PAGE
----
This was also during the same time that church and civic leaders were vying with each other for the Indians' labor, tribute and loyalties. What the Puebloans experienced of this was an ever-growing economic hardship and religious repression. The decades of Spanish demands and Indian resentments climaxed in the Pueblo Revolt of 1680. At Cicuyé, the local priest was warned but he didn't leave. He was soon killed by the tribe and the church was almost completely destroyed. Within a few weeks the Spanish had been expelled from virtually all of Nuevo Mexico.
Don Diego de Vargas returned at the head of his army in 1692. He expected to have a fight on his hands at Cicuyé but found their opinion had shifted. The people welcomed him and actually supplied 140 warriors to help him retake Santa Fe.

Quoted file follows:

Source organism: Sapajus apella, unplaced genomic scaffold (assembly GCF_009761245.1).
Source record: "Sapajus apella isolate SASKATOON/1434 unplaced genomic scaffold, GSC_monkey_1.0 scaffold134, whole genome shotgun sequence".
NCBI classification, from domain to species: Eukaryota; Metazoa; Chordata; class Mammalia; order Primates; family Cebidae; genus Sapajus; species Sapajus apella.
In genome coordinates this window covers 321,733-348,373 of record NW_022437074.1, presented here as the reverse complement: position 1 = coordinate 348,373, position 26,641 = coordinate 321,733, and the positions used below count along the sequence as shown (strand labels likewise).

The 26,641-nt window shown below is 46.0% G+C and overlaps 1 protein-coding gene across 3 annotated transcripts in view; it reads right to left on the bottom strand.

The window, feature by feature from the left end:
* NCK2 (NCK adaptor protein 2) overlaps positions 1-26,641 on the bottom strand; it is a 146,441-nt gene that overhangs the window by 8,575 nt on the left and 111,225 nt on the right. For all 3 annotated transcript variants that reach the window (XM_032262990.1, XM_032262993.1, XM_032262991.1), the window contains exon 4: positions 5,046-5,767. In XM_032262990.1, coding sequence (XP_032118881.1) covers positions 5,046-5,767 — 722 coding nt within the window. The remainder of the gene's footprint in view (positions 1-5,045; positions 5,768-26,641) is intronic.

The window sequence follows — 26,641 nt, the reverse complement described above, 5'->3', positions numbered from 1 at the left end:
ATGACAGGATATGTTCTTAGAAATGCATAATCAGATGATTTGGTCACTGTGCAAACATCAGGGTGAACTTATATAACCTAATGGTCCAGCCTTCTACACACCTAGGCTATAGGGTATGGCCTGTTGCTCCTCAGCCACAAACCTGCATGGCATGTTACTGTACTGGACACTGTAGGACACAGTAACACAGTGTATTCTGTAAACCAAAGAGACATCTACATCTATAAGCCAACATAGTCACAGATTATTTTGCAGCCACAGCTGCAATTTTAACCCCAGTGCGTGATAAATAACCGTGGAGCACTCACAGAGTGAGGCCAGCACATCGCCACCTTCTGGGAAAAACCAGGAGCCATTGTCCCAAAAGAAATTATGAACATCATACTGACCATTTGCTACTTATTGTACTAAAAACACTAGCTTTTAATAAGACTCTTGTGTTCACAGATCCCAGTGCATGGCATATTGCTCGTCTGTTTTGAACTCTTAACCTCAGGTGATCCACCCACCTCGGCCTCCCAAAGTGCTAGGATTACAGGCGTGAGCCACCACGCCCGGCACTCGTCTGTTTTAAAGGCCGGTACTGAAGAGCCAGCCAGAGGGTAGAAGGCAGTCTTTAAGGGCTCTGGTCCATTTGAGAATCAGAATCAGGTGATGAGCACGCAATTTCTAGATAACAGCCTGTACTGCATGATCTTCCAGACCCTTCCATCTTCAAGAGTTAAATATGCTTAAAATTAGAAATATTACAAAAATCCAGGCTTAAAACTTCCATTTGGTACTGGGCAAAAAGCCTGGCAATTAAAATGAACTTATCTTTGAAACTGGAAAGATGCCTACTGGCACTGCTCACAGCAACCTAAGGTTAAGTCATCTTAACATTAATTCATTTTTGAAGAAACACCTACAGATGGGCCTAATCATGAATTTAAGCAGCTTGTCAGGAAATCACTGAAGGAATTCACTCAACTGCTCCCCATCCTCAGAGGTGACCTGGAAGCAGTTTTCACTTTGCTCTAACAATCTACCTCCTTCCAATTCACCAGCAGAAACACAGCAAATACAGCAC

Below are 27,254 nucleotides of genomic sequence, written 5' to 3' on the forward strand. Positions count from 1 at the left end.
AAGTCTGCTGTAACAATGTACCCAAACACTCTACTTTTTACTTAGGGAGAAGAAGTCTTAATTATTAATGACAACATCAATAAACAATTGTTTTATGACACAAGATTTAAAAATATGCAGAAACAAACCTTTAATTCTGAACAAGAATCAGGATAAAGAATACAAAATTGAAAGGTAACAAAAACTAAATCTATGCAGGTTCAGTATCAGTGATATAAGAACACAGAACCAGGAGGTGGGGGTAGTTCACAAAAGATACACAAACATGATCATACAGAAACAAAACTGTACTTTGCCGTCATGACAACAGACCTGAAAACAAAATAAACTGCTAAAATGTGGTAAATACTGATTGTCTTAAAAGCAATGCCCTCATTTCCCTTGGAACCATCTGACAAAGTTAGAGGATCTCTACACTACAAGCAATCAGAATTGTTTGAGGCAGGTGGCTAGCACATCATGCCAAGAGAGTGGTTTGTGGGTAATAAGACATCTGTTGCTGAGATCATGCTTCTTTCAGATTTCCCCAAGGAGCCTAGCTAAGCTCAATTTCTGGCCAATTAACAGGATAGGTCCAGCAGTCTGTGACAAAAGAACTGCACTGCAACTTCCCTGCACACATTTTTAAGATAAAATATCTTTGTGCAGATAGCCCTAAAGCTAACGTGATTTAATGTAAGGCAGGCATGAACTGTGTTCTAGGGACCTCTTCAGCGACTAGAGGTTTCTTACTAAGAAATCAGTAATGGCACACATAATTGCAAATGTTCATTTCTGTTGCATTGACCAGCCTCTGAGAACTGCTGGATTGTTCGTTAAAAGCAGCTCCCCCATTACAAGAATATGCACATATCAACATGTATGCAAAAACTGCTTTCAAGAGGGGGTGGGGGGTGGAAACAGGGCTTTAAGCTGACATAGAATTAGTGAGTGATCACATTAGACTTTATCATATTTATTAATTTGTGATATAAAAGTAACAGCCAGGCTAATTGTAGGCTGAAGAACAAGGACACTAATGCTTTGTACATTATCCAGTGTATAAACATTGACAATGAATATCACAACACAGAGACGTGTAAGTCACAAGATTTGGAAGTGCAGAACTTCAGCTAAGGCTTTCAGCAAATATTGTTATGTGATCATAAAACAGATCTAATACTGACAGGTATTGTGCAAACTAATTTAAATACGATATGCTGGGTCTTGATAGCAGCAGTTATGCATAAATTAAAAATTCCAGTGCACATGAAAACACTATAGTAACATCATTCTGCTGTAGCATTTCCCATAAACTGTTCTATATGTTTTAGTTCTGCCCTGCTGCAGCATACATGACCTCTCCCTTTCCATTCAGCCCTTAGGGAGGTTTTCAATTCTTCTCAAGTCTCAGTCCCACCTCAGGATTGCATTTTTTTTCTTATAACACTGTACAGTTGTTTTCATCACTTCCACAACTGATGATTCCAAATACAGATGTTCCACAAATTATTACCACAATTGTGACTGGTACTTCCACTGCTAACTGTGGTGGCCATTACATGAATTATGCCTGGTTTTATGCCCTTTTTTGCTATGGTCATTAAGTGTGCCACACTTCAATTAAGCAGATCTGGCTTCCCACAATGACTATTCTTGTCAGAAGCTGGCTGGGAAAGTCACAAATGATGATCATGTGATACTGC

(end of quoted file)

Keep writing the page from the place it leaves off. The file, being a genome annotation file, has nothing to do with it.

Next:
This time around, the Franciscans moderated their religious zeal and abolished all tribute. In return, the Cicuyés became partners in a slightly more relaxed Spanish-Pueblo community and rebuilt the mission church at Cicuyé, although the new church wasn't as imposing (or as costly in labor) as the previous one was. However, by the 1780s, disease, migration and Comanche raids had reduced the population of Cicuyé to less than 300.
When Santa Fe Trail trade began flowing through the valley in 1821, Cicuyé was almost a ghost town. The last survivors left the empty mission church and decaying pueblo in 1838, moving to join Towa-speaking relatives at Jemez Pueblo, 80 miles to the west. Many travelers along this part of the Santa Fe Trail camped nearby to visit the ruins of Cicuyé, and romanticize about the "ancients" who'd left this remarkable construction behind.